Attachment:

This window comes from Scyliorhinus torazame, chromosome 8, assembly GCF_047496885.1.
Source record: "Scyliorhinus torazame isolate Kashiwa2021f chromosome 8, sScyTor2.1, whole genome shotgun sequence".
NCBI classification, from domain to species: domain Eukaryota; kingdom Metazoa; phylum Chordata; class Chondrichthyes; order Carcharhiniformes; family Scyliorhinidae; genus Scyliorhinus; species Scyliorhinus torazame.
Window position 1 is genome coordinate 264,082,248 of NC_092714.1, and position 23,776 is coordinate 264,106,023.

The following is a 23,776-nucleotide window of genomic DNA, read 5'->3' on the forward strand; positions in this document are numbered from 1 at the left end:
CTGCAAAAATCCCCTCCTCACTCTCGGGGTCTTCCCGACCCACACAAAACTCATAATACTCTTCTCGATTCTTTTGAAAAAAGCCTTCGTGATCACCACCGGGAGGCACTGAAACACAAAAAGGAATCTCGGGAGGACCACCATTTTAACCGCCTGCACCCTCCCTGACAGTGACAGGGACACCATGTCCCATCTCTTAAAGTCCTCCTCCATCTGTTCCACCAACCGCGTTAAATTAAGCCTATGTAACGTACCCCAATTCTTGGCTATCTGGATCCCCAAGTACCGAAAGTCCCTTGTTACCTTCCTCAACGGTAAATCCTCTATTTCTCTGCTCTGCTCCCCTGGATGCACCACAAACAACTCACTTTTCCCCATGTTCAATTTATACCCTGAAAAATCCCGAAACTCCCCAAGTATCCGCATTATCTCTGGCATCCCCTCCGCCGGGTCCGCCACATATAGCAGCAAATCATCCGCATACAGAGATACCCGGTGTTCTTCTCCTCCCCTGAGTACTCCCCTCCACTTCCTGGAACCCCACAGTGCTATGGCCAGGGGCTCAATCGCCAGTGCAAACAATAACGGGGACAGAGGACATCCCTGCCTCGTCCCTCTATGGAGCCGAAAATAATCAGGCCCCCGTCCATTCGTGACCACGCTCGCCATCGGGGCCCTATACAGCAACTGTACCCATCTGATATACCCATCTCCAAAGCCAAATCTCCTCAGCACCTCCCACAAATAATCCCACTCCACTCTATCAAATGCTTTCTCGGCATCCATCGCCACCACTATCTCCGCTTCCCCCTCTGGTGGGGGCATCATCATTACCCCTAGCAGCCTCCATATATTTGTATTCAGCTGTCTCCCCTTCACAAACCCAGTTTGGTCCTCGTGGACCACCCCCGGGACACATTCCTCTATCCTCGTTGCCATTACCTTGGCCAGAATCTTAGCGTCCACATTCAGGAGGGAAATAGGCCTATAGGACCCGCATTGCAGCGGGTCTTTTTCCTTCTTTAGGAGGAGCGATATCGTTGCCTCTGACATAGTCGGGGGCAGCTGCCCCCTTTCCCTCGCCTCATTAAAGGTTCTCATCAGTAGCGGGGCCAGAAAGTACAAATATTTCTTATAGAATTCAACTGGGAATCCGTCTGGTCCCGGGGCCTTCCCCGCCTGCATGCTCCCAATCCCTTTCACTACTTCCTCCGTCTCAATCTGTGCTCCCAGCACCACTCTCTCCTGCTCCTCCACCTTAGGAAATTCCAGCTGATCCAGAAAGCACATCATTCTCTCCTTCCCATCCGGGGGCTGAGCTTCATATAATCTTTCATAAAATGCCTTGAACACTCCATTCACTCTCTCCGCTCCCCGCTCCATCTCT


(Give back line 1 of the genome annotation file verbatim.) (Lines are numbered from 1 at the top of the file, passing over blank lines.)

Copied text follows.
This window comes from Scyliorhinus torazame, chromosome 8, assembly GCF_047496885.1.